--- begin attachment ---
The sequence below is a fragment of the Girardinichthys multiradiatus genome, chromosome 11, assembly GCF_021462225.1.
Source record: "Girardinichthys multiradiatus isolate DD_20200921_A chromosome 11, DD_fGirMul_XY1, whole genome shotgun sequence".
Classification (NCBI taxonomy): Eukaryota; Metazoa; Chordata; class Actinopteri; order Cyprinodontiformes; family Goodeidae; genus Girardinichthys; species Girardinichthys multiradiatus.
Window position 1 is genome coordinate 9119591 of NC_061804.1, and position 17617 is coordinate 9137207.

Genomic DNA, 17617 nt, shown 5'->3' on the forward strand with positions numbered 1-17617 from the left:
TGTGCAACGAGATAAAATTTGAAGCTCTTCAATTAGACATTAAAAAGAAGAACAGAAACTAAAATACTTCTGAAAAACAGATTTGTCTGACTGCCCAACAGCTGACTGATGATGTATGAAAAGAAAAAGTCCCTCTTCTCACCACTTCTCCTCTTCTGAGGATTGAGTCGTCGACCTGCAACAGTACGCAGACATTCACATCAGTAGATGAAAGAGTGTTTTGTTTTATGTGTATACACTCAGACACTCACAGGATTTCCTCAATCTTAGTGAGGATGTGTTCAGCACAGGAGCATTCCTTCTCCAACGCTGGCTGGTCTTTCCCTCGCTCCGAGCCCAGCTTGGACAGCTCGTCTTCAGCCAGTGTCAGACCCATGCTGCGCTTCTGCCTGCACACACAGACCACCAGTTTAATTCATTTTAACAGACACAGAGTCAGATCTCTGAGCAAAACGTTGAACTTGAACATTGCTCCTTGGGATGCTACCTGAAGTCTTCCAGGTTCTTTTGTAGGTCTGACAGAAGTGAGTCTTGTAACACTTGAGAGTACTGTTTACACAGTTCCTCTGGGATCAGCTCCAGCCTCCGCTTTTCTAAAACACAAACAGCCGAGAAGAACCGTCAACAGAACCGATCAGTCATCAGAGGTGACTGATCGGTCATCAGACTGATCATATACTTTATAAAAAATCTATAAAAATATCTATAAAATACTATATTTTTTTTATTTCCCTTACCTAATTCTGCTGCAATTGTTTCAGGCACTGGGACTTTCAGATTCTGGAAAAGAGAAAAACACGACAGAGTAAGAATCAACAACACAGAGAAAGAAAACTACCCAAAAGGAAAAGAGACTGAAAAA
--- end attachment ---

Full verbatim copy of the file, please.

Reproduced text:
The sequence below is a fragment of the Girardinichthys multiradiatus genome, chromosome 11, assembly GCF_021462225.1.
Source record: "Girardinichthys multiradiatus isolate DD_20200921_A chromosome 11, DD_fGirMul_XY1, whole genome shotgun sequence".
Classification (NCBI taxonomy): Eukaryota; Metazoa; Chordata; class Actinopteri; order Cyprinodontiformes; family Goodeidae; genus Girardinichthys; species Girardinichthys multiradiatus.
Window position 1 is genome coordinate 9119591 of NC_061804.1, and position 17617 is coordinate 9137207.

Genomic DNA, 17617 nt, shown 5'->3' on the forward strand with positions numbered 1-17617 from the left:
TGTGCAACGAGATAAAATTTGAAGCTCTTCAATTAGACATTAAAAAGAAGAACAGAAACTAAAATACTTCTGAAAAACAGATTTGTCTGACTGCCCAACAGCTGACTGATGATGTATGAAAAGAAAAAGTCCCTCTTCTCACCACTTCTCCTCTTCTGAGGATTGAGTCGTCGACCTGCAACAGTACGCAGACATTCACATCAGTAGATGAAAGAGTGTTTTGTTTTATGTGTATACACTCAGACACTCACAGGATTTCCTCAATCTTAGTGAGGATGTGTTCAGCACAGGAGCATTCCTTCTCCAACGCTGGCTGGTCTTTCCCTCGCTCCGAGCCCAGCTTGGACAGCTCGTCTTCAGCCAGTGTCAGACCCATGCTGCGCTTCTGCCTGCACACACAGACCACCAGTTTAATTCATTTTAACAGACACAGAGTCAGATCTCTGAGCAAAACGTTGAACTTGAACATTGCTCCTTGGGATGCTACCTGAAGTCTTCCAGGTTCTTTTGTAGGTCTGACAGAAGTGAGTCTTGTAACACTTGAGAGTACTGTTTACACAGTTCCTCTGGGATCAGCTCCAGCCTCCGCTTTTCTAAAACACAAACAGCCGAGAAGAACCGTCAACAGAACCGATCAGTCATCAGAGGTGACTGATCGGTCATCAGACTGATCATATACTTTATAAAAAATCTATAAAAATATCTATAAAATACTATATTTTTTTTATTTCCCTTACCTAATTCTGCTGCAATTGTTTCAGGCACTGGGACTTTCAGATTCTGGAAAAGAGAAAAACACGACAGAGTAAGAATCAACAACACAGAGAAAGAAAACTACCCAAAAGGAAAAGAGACTGAAAAA